Abad: So in other words, all of us started as zygotes … and then developed into a human being. Conception means beginning, isn’t it? But it needs to be sustained to life by attaching itself to the uterus. And it’s not the business of my parents… It’s my right. If they violated my right, I would not have been born. As Justice Carpio says on this issue, if they believe that this law violates the right to life from the time of conception, that’s how we will decide it … on our understanding of when life begins.


Okay, so why does the beginning of life matter in this whole RH shebang anyway? Because the State has the duty to protect the rights of ALL its citizens, and that includes the tiny citizen that was just fertilized. Don't play blind--new life is new life whether or not you see it, or acknowledge its existence. The pill and the IUD are abortifacients because part of the mechanism of the former (and all of the latter's) is to make the uterus too hostile for a fertilized ovum to implant, forcing the body to abort it.

In other words, the State fails to protect its citizens' rights if it chooses to subsidize abortifacients. In the name of the "rights" of the few, with this RH Law, the State will choose to violate a universal right. Picky?

Thursday, July 18, 2013

No to lazy solutions

Last week, a news story on MMDA’s plans of making number coding affect private vehicles twice a week got a lot of people all riled up. As soon as I read it, I passed it on to some of my friends, who all had the same reaction: 1) cursed MMDA, 2) wished the MMDA targeted the jeeps and buses instead, and 3) cursed the said jeeps and buses. Basically, the common sentiment was, “We have more public transpo vehicles wreaking havoc in our roads and highways; perhaps if we pare them down, the heavy traffic dilemma will be resolved.”

The problem with this solution (and the solution proposed by the MMDA) is that heavy traffic cannot be properly solved by just cutting down on the number of vehicles that go out everyday. The reason those vehicles go out at all is that the people need to get to work and back. Everyday. If you cut down on the private vehicles, those who can afford maintaining them will just buy another car to solve the problem. If you cut down on the public transportation, those who use public transport will find they can’t go to work at all (unless they walk, ride bike, or become bullies).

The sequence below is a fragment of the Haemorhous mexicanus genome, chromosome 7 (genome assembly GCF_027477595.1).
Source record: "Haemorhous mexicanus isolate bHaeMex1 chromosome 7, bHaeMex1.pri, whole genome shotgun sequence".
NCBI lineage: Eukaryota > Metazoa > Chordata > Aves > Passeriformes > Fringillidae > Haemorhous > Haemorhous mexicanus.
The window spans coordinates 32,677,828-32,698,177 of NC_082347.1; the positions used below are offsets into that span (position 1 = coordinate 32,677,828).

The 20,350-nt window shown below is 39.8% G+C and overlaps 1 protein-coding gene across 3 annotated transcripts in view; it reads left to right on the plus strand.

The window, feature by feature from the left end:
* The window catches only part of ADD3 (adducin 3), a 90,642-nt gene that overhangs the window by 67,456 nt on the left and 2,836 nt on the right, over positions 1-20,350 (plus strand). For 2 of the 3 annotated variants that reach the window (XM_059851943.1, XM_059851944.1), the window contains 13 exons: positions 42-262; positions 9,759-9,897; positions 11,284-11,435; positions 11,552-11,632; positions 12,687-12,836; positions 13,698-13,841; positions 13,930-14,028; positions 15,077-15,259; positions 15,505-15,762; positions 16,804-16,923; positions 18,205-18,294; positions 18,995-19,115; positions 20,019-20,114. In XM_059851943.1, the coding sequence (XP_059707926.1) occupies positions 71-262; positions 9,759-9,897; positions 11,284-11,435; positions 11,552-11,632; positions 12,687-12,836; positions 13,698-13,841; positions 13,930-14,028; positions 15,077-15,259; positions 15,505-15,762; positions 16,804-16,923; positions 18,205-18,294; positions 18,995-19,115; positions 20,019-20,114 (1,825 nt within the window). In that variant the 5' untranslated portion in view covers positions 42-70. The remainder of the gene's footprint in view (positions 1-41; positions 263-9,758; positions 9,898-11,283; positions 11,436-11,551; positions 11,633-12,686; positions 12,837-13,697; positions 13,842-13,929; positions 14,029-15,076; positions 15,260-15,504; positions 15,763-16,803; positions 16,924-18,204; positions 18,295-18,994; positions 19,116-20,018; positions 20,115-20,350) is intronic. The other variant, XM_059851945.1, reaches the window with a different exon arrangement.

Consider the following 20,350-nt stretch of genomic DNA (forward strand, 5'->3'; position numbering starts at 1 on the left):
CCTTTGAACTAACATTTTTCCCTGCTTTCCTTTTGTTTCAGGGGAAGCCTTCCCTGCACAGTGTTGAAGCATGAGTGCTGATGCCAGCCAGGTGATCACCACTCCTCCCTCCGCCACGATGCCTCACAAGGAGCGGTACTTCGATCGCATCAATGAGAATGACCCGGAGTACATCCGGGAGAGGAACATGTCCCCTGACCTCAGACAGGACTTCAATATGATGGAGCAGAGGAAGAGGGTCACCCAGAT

I don’t know anyone who doesn’t have a rant or two about jeeps and buses—I won’t deny that their drivers seem not to have learned the basics of traffic rules. But don’t forget that no matter how many complaints arise about the ruthless skilled driving of these jeep and bus drivers, you can’t overlook the fact that these guys actually help the majority of the urban population get to where they have to be everyday. As a commuter, I already find it difficult to hop on a ride every morning—and I can’t help thinking how much worse this could be if indeed they cut down on the number of rides available. The reason there are so many public vehicles around is that there is a great demand for them. And I know this by experience.

The solutions presented just barely scratch the surface of the problem. I’m no expert on this and I cannot draw up a solution for the MMDA. But I think that making number coding affect vehicles twice a week will only see desired results in two weeks, then it’s back to heavy traffic again. People are persistent like that.

Here's an old story:
THE WIND and the Sun were disputing which was the stronger. Suddenly they saw a traveller coming down the road, and the Sun said: “I see a way to decide our dispute. Whichever of us can cause that traveller to take off his cloak shall be regarded as the stronger. You begin.” So the Sun retired behind a cloud, and the Wind began to blow as hard as it could upon the traveller. But the harder he blew the more closely did the traveller wrap his cloak round him, till at last the Wind had to give up in despair. Then the Sun came out and shone in all his glory upon the traveller, who soon found it too hot to walk with his cloak on.

If the ultimate aim of the number coding scheme is to get people who drive/ride private cars to take public transportation on some days, and hence lessen the daily congestion on the roads, the solution does not lie in forcing them to do it. Do you know why people would rather take a car than take public transpo? Because it's not pleasant to take public transpo! One has to shrink in the jeep, surf in the bus, play American football in the MRT. Then there's the danger of being pick-pocketed/held up/knifed/killed/road-killed.

The way, then, to get people to leave their cars at home is to makeover the whole public transport system. Make it easy and safe to get from one point of the city to the other. When that happens, word will get around, and once more people see how easy and safe--and cheap!--it could be to take the jeep-bus-train routes, more cars will be left at home--even when it's "not coding."

Thursday, July 11, 2013

How to be kind in a cramped jeepney